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Piron to Cut Back on School Vacation Days

Education Minister Shai Piron plans to cut back on the number of school vacation days that students in Israel have every year.
By Elad Benari, Canada
First Publish: 4/27/2013, 12:25 AM

Education Minister Shai Piron
Education Minister Shai Piron
Flash 90

Education Minister Shai Piron said on Friday that he plans to cut back on the number of school vacation days that students in Israel get every year.

“The school vacation calendar should be adapted, as much as possible, to the parents' working days,” wrote Piron on his Facebook page, after receiving complaints from parents that students are getting two days off for Lag Ba’Omer at the beginning of next week, after just recently having returned from the Passover vacation.

He added that the school vacation calendar was determined long before he took office and could not be changed this year. "For next year I pledge to do everything possible to minimize such cases," he said.

The National Student and Youth Council was quick to shoot down the idea, saying, "The days off during the year are important and we will not agree to cut them - they give students time to rest before and after matriculation exams and tests, allow time for travel and for quality family time.”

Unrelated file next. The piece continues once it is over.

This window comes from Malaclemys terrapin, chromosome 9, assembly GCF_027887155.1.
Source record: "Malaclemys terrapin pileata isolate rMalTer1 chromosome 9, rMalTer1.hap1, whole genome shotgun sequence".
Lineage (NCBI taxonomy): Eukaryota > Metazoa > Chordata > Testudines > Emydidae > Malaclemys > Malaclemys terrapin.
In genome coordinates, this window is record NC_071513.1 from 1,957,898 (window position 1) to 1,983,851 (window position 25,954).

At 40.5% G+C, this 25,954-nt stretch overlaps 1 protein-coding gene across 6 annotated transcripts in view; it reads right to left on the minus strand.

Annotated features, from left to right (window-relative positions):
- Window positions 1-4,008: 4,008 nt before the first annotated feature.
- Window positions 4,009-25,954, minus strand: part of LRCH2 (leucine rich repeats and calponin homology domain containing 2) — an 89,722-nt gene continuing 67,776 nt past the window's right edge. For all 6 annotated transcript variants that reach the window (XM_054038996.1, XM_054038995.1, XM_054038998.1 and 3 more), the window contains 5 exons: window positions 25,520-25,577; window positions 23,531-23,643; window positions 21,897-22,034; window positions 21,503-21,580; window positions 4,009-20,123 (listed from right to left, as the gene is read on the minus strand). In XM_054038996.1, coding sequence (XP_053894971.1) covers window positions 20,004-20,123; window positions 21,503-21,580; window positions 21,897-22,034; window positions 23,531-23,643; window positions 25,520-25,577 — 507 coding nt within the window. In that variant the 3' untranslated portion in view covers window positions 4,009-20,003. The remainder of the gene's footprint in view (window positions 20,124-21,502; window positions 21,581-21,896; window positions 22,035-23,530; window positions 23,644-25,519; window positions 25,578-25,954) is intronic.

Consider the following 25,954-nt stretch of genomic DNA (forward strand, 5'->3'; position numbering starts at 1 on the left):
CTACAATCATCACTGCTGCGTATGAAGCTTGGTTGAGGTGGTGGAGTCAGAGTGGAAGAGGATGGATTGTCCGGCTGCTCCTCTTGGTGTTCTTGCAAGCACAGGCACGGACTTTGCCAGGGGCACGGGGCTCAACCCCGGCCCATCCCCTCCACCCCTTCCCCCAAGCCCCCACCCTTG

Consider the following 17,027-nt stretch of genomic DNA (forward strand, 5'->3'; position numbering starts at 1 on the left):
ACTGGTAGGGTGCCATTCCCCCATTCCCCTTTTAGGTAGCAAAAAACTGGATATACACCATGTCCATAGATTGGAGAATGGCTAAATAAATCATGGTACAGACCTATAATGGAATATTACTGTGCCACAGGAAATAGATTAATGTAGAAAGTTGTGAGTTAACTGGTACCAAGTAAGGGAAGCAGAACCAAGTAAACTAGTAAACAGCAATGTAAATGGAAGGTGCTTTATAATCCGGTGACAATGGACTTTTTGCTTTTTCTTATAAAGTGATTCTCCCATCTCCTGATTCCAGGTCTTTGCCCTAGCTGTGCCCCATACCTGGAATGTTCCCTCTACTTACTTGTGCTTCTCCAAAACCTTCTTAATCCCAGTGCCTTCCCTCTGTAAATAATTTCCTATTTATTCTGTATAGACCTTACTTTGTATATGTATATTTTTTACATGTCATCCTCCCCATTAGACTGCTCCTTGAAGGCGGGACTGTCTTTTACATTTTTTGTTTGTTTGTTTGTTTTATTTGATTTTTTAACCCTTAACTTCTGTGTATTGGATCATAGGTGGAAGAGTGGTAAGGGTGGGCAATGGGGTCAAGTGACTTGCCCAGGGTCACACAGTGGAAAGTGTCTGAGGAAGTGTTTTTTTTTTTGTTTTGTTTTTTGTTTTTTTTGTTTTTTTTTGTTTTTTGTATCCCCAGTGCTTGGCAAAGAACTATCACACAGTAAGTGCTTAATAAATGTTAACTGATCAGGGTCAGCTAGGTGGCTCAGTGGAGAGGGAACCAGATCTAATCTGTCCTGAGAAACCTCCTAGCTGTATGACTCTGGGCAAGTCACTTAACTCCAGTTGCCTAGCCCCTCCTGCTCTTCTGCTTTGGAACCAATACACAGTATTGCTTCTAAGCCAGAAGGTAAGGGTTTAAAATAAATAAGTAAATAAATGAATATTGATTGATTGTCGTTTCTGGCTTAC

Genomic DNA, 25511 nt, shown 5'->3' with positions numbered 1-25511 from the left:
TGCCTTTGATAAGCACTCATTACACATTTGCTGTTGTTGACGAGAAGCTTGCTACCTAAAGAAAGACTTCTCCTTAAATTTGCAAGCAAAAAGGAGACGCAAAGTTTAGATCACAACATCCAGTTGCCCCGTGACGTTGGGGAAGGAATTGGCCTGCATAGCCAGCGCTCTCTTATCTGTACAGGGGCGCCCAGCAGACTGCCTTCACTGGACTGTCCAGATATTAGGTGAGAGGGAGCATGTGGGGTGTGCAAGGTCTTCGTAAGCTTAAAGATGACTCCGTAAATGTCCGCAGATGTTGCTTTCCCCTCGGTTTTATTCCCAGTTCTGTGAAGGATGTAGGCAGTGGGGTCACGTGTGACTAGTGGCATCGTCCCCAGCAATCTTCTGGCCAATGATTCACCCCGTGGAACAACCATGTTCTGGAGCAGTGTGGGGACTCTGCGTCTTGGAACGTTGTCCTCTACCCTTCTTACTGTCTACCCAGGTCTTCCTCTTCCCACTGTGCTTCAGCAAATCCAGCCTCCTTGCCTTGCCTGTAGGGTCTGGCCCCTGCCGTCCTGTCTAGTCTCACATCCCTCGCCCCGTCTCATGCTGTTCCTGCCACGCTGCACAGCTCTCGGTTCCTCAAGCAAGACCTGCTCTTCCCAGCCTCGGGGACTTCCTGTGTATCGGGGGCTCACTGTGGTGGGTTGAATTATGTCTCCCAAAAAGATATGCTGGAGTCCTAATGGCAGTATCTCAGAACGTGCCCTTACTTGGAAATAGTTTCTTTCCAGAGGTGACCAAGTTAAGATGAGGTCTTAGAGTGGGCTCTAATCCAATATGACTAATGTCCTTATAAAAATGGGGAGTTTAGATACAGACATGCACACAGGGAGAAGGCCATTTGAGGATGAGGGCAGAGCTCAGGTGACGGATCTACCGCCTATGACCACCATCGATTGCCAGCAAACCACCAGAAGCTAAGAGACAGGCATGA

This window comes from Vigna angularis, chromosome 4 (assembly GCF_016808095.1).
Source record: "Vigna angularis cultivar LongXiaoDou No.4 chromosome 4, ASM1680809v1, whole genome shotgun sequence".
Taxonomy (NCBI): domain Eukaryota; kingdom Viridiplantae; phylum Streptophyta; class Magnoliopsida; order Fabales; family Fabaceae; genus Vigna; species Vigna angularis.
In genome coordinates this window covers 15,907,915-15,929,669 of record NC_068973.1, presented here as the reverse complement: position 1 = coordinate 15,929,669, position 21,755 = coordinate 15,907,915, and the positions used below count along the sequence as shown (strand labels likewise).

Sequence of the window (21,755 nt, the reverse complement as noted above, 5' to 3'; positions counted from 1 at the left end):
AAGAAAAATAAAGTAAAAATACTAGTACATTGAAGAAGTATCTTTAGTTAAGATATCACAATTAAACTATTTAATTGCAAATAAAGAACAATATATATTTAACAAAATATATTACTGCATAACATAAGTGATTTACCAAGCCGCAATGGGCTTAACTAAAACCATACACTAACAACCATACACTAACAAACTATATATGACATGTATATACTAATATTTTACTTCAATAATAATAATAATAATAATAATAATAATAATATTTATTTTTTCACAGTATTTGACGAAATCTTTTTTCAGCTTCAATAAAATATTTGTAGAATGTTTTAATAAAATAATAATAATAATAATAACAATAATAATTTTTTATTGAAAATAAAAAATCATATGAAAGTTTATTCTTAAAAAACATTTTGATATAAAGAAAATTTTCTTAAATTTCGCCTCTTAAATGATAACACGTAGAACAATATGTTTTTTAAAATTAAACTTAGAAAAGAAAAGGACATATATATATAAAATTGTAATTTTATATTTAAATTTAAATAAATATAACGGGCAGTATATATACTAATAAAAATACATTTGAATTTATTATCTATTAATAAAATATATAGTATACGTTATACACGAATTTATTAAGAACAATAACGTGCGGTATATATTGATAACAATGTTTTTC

"In addition, during school vacations the informal education system, which complements the formal education of the students, works more intensely,” said the Council. “We hope that funding solutions for working parents of elementary school students are found.”

Former Education Minister Gideon Saar announced in 2011 a change in the date of the start of the school year, from September 1 to August 26.

The five days "taken away" from teachers and students were to be returned in the form of extended vacations during the course of the year.

The decision was greeted with consternation in many circles, especially among teachers' representatives, causing Saar to reverse it and implement it only a year later, in 2012.

(Arutz Sheva’s North American Desk is keeping you updated until the start of Shabbat in New York. The time posted automatically on all Arutz Sheva articles, however, is Israeli time.)